Democracy Data & Communications, now DDC Advocacy, is a consulting and technology firm that provides public affairs consulting and software for organizations wanting to build grassroots support around their particular cause or issue. Founded in 1996 by B.R. McConnon III, who had previously worked as a policy analyst for Citizens for a Sound Economy and for several database and political technology firms, the company advertises itself as a full-service issues advocacy and campaigns solution for PACs and organizations.
The firm was among the first to try to use technology for grassroots advocacy, says Jim Gianiny, DDC's president. The firm built up a consulting and grassroots advocacy practice around its technology, Gianiny says, to become "the full-service issue advocacy firm that we are today."
According to Think Progress, Democracy Data's recent public affairs campaigns include online work for AHIP, part of the health insurance lobby.
"It doesn't work anymore to simply flood a legislator's office [with e-mails representing] your side of a particular issue," Gianiny says. "It can be just as important to have an op-ed placed in a particular newspaper that a particular congressman will pick up and read."
Maybe it's a matter of getting people to a town hall meeting or mobilizing a company's employees through an e-mail blast and take-action tools on a website, Gianiny says. DDC's approach is to use all of these things simultaneously.
DDC develops its own technology and consults with PACs on how best to use it. The company handles creative, web design and messaging in-house, too, says Gianiny, who adds that the company serves trade associations, membership organizations and corporations. He wouldn't come out and say it, but news reports about DDC — and Federal Election Commission data — indicate that the company's clients skew towards Fortune 500 corporations and large associations. He did say, however, that some clients who use DDC's software for compliance reporting also have DDC file the compliance reports themselves.
According to DDC's website, the company's Democracy Direct software is a modular governmental relations and messaging platform. A constituent relationship management database allows clients to log data about the constituents, government contacts, employees and so on that they are tracking, as well as record interactions with each of these stakeholders. The CRM is integrated with an e-mail blast system, which is supposed to offer a seamless transition between building a list segment and sending an e-mail to the people on that list.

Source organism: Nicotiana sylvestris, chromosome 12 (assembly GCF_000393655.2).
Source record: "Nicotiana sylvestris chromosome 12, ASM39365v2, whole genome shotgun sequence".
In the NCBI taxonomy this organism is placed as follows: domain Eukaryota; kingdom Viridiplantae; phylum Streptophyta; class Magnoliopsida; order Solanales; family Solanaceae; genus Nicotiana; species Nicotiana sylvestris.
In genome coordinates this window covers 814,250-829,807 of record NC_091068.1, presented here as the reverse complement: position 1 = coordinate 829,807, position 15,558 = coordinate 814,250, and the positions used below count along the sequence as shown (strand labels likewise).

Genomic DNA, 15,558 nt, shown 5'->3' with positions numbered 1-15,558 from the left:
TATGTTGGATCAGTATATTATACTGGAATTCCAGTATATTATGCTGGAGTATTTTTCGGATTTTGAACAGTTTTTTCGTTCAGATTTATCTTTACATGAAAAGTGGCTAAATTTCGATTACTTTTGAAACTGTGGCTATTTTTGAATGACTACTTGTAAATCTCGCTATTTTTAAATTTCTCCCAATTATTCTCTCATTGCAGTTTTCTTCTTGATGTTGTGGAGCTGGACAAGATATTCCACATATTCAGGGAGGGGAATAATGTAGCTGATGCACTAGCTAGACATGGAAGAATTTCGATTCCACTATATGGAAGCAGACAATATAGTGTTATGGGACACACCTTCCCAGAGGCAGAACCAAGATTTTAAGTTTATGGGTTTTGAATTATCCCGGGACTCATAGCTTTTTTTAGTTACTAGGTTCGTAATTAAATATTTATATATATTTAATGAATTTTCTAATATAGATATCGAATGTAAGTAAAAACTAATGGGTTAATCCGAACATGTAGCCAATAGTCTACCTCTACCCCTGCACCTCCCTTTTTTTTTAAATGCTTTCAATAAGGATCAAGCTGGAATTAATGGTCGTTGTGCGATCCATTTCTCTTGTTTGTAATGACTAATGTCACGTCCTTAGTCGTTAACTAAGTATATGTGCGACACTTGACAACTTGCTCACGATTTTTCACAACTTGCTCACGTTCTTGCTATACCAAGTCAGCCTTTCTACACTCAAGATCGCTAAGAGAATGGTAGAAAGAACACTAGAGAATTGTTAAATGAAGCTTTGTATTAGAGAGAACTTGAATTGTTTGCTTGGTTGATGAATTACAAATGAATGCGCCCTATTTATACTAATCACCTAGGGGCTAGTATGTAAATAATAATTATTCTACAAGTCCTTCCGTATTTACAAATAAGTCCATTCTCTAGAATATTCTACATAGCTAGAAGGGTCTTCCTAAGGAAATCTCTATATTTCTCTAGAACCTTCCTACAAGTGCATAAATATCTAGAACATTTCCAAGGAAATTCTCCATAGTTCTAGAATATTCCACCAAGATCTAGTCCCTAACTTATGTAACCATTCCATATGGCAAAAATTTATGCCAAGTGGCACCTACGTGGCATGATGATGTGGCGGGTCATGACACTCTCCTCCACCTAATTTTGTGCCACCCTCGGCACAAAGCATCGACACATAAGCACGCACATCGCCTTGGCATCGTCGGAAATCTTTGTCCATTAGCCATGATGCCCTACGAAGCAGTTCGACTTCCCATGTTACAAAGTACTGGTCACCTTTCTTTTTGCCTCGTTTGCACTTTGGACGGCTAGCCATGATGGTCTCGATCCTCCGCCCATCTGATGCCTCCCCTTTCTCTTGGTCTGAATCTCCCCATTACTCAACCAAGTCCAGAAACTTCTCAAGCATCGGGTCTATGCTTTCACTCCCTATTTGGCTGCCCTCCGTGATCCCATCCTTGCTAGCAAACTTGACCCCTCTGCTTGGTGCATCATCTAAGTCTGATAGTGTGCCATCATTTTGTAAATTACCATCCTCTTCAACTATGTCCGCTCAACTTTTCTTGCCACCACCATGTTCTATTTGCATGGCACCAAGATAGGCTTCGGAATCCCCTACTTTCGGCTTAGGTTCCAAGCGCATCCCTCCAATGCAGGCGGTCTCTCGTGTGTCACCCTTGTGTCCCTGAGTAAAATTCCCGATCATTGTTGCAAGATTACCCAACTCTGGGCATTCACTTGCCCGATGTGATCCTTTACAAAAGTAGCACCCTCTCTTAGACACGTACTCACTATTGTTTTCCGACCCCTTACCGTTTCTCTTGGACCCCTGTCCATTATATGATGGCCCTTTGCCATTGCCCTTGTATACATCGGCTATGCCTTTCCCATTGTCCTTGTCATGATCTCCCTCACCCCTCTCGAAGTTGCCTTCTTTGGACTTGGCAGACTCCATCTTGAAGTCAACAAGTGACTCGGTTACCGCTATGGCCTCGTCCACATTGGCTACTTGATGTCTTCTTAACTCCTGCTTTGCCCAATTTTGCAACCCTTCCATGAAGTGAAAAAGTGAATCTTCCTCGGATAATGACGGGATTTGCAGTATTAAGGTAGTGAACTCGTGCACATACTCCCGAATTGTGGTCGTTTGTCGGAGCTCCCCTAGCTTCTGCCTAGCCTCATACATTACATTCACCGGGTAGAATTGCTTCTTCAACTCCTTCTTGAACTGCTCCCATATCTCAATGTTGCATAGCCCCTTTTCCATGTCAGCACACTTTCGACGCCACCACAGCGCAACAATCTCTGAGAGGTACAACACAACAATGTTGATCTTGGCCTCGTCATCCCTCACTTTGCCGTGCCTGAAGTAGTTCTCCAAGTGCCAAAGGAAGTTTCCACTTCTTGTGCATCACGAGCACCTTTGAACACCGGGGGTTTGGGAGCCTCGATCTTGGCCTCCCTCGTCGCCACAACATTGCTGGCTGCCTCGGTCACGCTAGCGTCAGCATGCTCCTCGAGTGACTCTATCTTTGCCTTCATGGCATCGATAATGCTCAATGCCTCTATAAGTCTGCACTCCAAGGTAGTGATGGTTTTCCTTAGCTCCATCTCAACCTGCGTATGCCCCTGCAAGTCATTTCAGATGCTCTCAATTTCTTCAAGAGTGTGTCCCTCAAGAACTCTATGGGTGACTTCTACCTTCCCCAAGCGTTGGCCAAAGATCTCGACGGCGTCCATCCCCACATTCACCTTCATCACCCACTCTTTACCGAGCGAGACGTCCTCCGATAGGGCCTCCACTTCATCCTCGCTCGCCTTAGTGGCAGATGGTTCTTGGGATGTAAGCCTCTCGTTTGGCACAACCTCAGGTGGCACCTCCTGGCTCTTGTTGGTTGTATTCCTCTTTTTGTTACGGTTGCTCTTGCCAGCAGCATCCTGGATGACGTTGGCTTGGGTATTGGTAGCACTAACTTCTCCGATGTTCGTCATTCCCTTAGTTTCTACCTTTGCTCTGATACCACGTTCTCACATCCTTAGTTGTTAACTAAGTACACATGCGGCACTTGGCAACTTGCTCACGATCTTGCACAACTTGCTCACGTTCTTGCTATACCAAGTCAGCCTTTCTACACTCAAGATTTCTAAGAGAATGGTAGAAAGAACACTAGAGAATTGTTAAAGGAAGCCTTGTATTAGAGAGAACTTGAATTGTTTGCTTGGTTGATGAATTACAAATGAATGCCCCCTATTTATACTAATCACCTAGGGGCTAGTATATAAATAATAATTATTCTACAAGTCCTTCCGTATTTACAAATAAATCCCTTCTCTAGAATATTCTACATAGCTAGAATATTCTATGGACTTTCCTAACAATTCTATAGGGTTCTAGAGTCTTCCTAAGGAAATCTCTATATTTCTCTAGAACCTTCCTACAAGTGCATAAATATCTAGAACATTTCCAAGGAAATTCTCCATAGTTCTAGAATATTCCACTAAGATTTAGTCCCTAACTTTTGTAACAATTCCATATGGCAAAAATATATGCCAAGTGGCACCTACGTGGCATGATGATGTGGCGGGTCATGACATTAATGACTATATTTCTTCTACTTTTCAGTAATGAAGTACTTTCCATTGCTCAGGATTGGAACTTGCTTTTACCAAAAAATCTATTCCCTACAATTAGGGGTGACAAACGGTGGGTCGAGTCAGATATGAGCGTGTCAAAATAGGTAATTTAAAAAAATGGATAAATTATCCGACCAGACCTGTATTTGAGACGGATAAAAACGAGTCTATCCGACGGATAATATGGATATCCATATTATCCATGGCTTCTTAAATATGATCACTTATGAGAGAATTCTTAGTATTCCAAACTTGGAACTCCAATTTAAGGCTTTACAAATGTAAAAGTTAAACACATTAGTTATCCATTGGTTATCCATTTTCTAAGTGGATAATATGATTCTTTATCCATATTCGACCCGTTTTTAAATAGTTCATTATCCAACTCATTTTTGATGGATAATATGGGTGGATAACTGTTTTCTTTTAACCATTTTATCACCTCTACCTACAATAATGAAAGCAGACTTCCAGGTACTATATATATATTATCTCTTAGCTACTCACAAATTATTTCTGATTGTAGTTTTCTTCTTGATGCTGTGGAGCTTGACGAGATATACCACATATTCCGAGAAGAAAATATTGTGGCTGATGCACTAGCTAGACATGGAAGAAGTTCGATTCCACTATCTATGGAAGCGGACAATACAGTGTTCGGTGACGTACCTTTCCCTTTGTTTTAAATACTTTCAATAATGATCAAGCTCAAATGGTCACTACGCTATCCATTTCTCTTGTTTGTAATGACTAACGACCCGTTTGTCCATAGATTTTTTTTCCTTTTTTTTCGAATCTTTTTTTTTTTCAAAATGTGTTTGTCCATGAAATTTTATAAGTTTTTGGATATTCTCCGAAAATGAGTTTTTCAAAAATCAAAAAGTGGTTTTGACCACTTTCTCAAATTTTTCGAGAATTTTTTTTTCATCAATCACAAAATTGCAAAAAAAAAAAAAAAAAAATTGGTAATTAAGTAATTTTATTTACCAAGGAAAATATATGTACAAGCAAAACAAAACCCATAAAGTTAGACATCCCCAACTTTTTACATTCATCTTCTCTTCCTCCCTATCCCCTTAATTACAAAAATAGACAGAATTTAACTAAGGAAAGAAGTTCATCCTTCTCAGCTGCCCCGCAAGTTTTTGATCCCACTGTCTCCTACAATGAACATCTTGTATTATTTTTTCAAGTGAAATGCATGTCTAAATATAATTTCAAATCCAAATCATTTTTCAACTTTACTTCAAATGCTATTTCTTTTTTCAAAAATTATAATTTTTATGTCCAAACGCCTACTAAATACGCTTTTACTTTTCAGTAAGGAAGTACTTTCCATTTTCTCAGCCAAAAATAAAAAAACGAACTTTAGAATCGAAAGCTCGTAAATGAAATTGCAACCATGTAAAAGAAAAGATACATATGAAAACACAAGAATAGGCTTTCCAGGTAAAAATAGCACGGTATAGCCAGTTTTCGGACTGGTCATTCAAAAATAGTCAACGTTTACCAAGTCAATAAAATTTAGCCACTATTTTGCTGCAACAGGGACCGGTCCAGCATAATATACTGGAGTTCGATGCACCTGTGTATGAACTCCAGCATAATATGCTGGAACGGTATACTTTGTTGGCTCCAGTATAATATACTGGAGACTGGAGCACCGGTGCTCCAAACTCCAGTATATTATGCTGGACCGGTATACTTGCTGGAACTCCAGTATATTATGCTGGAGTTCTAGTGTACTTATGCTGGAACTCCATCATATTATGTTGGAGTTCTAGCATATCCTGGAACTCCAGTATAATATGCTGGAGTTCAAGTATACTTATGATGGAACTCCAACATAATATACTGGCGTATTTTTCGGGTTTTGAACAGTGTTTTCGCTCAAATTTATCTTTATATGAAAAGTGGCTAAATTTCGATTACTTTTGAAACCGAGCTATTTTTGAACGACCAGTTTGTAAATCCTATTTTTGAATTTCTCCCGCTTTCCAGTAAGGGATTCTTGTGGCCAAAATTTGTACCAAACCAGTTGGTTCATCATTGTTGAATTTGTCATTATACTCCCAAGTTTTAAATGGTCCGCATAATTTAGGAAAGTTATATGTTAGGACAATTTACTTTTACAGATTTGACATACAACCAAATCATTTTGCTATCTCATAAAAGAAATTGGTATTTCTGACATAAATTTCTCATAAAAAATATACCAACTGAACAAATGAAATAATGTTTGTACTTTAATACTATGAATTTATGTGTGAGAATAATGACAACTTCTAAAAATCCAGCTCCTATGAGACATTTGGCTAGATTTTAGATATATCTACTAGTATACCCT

Reporting and analytics tools can generate maps as well as more run-of-the-mill charts and graphs.
A separate set of software for PACs can track interactions with legislators and pull up data on each legislator's voting history, as well as who a client has in that legislator's district, according to DDC's website. The software is also helpful in generating compliance reports, according to the website, perhaps because it's designed to help clients track and plan lobbying efforts over time. The PAC software can also generate reports accessible via the mobile web. Gianiny says it can do anything from fundraising to compliance; making contributions to legislators.
According to DDC's website, the company also offers online fundraising software, and can send out fundraising asks in HTML e-mails.
An online advocacy component supports managing content on a website with various content types, e-mailed action alerts, and detailed site and e-mail analytics. It also supports a click-to-call tool using interactive voice, so that activists visiting your site online can get a call back from the system and be connected to their elected officials. (DDC sells the IVR system separately.) All the "take action" tools — calls, sending a letter to their legislators, and so on — are tracked through the software in a manner that the client can track.
A Facebook application allows the client to mobilize supporters on the social network: Through the client's Facebook page, supporters can send letters or get a prompt to call their elected official, invite their Facebook friends to visit the page, and publish their activity on their news feed. All of a supporter's activity on the page is tracked, says Gianiny, so the client can analyze what's working and what isn't.
- In 2009, the National Association of Mutual Insurance Companies reported paying $47,763 to DDC for software expenses, according to our analysis of FEC data compiled by the Center for Responsive Politics.
- The American Resort Development Association paid DDC $60,000 in 2008 for database maintenance, fees, and compliance reporting, according to the same data.
Jon Gorman, the National Association of Mutual Insurance Companies' communications director, said DDC Advocacy's tools are employed in the trade association's Washington, D.C. office, which handles federal and political affairs.
The Chrysler Group reported paying at least $112,134 in database and PAC compliance fees to DDC in 2009, according to FEC data compiled by the Center for Responsive Politics (that likely includes non-software fees); the American Resort Development Association reported $28,001 in monthly database maintenance fees.
Ernst & Young; Holland & Knight; Koch Industries; and the Chrysler Group, according to FEC data.